Norfolk Wildlife Trust
The changing of the seasons
THE SUMMER holidays are over, the children have returned to school and the north Norfolk coast’s beaches are silent again but for the cries of gulls and the waves lapping or, on stormy days, crashing on the shore. This wonderful landscape becomes the habitat of walkers, birdwatchers and solitary fishermen once again. The change of the seasons also brings a perfect opportunity to spend time outdoors being inspired by the sights, sounds and smells of autumn and winter and reconnect with nature, regain some inner peace and discover some of the hidden aspects of this special coastline.
This autumn and winter, Norfolk Wildlife Trust is celebrating the north Norfolk coast through two long weekend mini-festivals: Cley Calling – Autumn Colours (Thursday 5 October to Sunday, October 8) focusing on art, nature, health and wellbeing; and Cley Calling – Winter Skies (Thursday, December 7 to Sunday, December 10) focusing on the breath-taking sights of the Norfolk coast, the sounds and the contrasts in light.
Cley Calling – Autumn Colours coincides with the Norfolk Walking and Cycling Festival 2017 and includes guided walks, health and well-being events and creative art workshops. The long weekend also features renowned street artist ATM. His expertise lies in painting endangered species, most commonly birds, in urban environments in order to urge humans to connect with nature. In October he will be creating a large scale mural of an iconic Cley bird species at NWT Cley Marshes nature reserve. Members of the public are welcome to come along and watch ATM in action as he creates his masterpiece at Cley Marshes Visitor Centre. He will also be running an interactive street art workshop with an ecology theme. Attendees will have the opportunity to learn some of ATM’s tricks of the trade, such as drawing, painting and stencilling, as well as putting them into practise themselves.
Artist ATM says: “My painted walls call attention to the beauty and importance of living creatures that are so often overlooked, and whose needs are so often ignored. By bringing colour and beauty to neglected parts of our cities and other places, I hope to inspire people to get involved actively creating a better environment; transforming our cities, countryside and seas for the benefit of nature and wildlife, which will in turn benefit all of us.”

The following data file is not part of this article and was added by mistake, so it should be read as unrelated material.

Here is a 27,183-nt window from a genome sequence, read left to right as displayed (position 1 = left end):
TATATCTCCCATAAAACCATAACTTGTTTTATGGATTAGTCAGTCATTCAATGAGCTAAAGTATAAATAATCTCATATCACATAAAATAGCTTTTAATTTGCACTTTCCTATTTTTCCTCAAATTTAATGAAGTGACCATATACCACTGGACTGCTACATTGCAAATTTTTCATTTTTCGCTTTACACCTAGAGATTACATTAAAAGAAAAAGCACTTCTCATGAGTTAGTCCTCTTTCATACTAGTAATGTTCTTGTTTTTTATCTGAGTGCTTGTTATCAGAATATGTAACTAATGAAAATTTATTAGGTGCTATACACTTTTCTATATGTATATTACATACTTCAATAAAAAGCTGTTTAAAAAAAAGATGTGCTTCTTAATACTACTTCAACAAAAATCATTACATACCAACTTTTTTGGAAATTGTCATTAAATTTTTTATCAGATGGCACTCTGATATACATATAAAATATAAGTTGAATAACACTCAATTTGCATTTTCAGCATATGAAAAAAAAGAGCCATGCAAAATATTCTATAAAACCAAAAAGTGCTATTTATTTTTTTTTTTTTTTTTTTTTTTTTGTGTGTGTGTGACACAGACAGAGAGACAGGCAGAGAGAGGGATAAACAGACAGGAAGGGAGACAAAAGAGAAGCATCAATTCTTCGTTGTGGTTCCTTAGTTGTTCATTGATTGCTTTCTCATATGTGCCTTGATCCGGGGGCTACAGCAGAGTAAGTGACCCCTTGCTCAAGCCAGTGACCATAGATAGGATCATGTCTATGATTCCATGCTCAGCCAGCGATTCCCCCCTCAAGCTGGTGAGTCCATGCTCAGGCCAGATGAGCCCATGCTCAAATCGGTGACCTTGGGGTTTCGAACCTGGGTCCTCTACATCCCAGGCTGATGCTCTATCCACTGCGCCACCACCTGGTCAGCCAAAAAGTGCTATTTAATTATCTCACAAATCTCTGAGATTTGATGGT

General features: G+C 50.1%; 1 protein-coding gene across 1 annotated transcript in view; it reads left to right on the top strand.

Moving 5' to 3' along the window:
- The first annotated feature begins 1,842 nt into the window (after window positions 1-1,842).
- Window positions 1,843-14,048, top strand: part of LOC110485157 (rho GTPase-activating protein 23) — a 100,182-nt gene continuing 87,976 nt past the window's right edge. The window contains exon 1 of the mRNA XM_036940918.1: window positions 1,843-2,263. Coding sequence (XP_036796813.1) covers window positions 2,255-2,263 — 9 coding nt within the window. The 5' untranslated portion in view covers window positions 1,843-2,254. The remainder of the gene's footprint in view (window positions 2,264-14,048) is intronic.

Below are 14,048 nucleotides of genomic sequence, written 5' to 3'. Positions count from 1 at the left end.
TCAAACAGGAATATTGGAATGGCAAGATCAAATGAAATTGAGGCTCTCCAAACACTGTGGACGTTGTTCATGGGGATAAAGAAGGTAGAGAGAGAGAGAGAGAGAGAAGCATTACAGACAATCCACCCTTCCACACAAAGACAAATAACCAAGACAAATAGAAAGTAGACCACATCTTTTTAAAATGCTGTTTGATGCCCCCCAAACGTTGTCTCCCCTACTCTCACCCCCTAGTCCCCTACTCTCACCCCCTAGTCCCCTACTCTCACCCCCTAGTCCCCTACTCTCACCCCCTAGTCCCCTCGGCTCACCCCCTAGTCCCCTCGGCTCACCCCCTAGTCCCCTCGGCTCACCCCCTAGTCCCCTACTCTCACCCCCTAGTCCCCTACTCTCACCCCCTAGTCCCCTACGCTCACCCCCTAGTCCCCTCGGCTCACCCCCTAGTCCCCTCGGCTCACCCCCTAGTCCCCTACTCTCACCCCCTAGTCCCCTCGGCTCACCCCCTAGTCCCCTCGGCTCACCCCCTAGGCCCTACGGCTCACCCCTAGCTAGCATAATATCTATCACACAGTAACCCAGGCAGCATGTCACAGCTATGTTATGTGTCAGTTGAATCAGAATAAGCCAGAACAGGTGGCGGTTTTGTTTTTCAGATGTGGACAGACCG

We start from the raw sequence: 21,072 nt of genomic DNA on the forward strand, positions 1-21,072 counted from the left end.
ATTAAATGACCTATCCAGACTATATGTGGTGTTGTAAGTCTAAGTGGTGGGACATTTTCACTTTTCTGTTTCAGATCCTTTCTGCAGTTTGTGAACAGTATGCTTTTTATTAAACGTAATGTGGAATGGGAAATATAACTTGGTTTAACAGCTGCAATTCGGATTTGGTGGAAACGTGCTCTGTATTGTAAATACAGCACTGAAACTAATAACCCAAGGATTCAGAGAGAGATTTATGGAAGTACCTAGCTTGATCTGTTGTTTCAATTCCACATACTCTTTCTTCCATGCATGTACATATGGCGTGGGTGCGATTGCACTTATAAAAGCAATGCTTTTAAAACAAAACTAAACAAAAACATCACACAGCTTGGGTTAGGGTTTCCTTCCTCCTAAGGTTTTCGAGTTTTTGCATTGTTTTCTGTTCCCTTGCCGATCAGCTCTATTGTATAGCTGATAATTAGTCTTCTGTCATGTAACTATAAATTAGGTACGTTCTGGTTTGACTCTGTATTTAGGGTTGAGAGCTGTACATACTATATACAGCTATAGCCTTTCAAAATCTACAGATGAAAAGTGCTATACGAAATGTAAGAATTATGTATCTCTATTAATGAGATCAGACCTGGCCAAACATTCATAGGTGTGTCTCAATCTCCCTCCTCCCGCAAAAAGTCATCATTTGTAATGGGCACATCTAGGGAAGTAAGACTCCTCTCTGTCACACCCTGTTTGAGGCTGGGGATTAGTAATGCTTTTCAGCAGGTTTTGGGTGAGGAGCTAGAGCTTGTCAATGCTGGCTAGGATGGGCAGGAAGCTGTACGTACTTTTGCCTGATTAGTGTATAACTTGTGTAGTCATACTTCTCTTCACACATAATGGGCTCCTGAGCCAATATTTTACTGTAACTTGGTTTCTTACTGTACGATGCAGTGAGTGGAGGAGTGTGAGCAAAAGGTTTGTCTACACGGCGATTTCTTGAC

Growing up in a northern mill town, ATM spent his childhood exploring moors, wooded river valleys and steep gorges around his home. Spellbound by birdsong and wildlife, those early experiences create the fusion of industrial, urban and nature in his art today.
Our busy, modern lifestyles mean we are no longer as connected to our amazing planet as we used to be – with much time spent indoors or travelling by car all counts towards reducing our bond with the natural world. There is a human need for contact with nature, which has such huge capacity
to benefit not only our physical needs but our psychological well-being too. As part of the Cley Calling – Autumn Colours festival weekend, Laurie Parma will be discussing her research into the relationship between well-being and biodiversity. She is currently working at the University of Cambridge on a project with the Cambridge Conservation Initiative, in which they have developed a new smartphone app called NatureBuzz. The aim of the app is to capture the relationship between human well-being and the environment, in order to further understand the benefits that nature can offer to us.
The Norfolk Walking and Cycling Festival 2017, coordinated by Norfolk County Council, aims to showcase the brilliant walking and cycling opportunities that the county of Norfolk including our beautiful coastline has to offer. Throughout Cley Calling – Autumn Colours, the trust will be hosting a variety of guided walks hosted by knowledgeable locals and seasoned experts, with spectacular themes ranging from coastal geology to Cley’s special wildlife and habitats. Some of the walking guides will be staying behind for a delicious supper, and guests will have the opportunity to join them and learn more about their knowledge and experiences on the north Norfolk coast.
Winter is also a magical time of year for exploring the beautiful Norfolk landscape, with refreshing coastal walks, the sounds and sights of hundreds of wading birds and incredible starry skies. The Cley Calling – Winter Skies weekend minifestival will celebrate this special time of year with walks, workshops and talks to discover more about wildlife whilst evening performances encourage rest and relaxation. The Norfolk Coast Partnership will launch the weekend with a fantastic talk on their Dark Skies project. Norfolk is one of the darkest counties in England, and the lack of artificial light makes the Norfolk Coast particularly good for stargazing, and helps it to maintain its rural character. Dark skies create a sense of tranquillity, and at Cley Marshes guests will have the chance to engage in a peaceful astronomy session, run by the Norfolk Astronomy Society, which aims to connect you more strongly with your senses and with nature.